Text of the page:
Alex Smith, 13 months after horrific injury, says he feels 'some responsibility' for 3-13 Redskins

Alex Smith has not played one down of football for the Washington Redskins in 2019. Yet he still feels partially responsible for the team’s 3-13 record and Monday’s firing of president Bruce Allen, he told Tom Schad at USA Today Sports.

It’s been more than 13 months since Smith, 35, broke his fibula and tibia and had to be rushed to the hospital for emergency surgery. He needed 17 surgeries and battled an infection in his leg while the Redskins went from 6-3 under his guidance with dreams of the playoffs to 7-9 and third place in the NFC East.

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In his first remarks to reporters this season, Smith said he still is working toward returning in 2020 and feels he is at least partially to blame for the results of the 2019 season. Redskins owner Dan Snyder announced Monday the firing of president Bruce Allen and are looking for a new head coach after firing Jay Gruden earlier this year.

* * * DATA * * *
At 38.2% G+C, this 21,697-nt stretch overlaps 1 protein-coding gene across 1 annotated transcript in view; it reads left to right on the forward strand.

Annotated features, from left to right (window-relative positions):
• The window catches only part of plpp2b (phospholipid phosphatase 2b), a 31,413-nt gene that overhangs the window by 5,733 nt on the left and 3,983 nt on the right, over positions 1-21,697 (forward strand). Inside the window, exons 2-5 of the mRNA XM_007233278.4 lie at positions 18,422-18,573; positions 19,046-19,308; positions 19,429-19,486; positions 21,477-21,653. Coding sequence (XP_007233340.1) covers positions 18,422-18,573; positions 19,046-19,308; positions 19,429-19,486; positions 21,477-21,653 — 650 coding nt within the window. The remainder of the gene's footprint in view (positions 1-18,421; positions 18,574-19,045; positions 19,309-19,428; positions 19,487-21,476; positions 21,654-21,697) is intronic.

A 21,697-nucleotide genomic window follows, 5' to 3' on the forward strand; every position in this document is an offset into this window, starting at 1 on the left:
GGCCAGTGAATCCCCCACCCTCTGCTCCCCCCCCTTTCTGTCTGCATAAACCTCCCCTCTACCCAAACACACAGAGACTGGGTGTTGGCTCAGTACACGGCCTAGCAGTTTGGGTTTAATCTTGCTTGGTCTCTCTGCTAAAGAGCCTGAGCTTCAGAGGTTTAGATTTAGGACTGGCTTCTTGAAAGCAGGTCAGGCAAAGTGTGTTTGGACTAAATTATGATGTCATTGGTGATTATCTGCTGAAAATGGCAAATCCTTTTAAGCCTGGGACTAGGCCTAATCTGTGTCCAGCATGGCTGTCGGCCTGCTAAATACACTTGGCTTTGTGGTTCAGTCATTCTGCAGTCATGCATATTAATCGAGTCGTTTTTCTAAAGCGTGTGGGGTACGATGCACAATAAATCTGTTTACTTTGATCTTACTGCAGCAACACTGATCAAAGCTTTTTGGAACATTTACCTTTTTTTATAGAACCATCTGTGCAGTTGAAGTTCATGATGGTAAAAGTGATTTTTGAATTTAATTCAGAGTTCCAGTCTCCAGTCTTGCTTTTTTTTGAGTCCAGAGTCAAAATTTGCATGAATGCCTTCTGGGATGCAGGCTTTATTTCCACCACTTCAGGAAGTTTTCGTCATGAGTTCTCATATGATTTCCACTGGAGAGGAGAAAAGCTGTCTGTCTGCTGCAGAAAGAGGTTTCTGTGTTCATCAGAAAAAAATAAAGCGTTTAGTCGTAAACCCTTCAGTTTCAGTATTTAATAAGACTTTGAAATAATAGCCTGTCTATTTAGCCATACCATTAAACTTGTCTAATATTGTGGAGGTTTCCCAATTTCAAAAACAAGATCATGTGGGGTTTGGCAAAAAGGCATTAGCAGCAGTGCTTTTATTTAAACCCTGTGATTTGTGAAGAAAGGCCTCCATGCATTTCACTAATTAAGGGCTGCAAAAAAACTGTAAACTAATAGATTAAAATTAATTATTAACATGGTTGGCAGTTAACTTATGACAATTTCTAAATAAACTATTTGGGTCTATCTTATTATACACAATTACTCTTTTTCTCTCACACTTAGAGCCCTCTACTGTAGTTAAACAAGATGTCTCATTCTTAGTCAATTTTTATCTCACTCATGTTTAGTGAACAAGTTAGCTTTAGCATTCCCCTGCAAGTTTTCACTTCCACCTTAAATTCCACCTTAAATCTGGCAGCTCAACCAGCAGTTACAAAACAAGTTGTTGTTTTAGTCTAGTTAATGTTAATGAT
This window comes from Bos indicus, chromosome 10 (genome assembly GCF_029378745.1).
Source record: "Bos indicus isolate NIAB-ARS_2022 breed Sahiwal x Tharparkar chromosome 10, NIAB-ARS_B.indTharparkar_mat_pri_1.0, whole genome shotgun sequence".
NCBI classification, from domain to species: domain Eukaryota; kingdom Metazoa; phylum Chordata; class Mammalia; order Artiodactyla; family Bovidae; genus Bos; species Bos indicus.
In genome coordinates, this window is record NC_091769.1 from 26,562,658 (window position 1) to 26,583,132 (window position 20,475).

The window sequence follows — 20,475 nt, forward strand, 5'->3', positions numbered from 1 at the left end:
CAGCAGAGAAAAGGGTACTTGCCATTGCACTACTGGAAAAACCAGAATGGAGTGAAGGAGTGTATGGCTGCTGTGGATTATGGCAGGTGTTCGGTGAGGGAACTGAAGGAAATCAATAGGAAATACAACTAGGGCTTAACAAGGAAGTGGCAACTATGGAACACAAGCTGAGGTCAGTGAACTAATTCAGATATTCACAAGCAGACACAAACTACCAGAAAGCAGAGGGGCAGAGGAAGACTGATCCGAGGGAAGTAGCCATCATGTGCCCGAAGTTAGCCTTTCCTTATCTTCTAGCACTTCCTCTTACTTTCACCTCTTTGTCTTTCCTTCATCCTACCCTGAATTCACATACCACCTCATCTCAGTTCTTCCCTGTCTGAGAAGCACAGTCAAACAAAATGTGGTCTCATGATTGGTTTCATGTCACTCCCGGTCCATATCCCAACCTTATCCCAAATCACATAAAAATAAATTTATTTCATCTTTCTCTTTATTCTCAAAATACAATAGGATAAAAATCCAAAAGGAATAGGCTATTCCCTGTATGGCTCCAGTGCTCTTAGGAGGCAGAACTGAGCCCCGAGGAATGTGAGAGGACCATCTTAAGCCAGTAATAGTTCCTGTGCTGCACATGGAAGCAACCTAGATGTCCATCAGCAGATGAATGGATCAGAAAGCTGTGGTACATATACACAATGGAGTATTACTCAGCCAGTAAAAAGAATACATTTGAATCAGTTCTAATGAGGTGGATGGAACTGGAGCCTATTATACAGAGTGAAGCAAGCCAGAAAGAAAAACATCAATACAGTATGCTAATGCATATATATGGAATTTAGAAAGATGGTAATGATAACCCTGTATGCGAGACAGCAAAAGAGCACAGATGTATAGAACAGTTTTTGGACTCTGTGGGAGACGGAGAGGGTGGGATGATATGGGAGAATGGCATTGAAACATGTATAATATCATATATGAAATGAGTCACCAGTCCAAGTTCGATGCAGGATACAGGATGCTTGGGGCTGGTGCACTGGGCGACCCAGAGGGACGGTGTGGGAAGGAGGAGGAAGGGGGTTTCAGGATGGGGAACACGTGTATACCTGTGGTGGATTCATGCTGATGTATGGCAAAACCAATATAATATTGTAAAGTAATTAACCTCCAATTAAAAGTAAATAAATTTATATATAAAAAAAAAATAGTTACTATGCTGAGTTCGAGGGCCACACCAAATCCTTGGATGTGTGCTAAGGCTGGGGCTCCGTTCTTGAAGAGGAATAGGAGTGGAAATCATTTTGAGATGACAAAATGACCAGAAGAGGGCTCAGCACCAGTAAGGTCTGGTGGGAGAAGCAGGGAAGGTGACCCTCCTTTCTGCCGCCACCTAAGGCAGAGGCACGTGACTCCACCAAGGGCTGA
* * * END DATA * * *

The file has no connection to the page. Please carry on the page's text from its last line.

Via USA Today Sports:

"Injuries are obviously a part of the game, but certainly some of the things that have gone on with me have been unforeseen, and you do feel a little bit like you've hamstrung the team, with what's gone on and how long this has gone on," Smith said. "So there's some responsibility you do feel there, as a player, that I feel there."

Allen started with the Redskins in 2009 and became the team’s primary decision-maker in 2014. From that point on they had only two winning season and made the playoffs once. The team has won one playoff game since 1999.

None of that falls on Smith, who joined Washington via a trade from the Kansas City Chiefs in early 2018. He signed a four-year, $94 million extension with the Redskins and is one of the highest-paid players on the team. It included $71 million in guaranteed money. In that aspect, he’s eating up cap room that could be used to improve the squad while he’s rehabbing.

But Washington’s woes went far beyond the loss of a quarterback to a freak injury during the previous season’s campaign.

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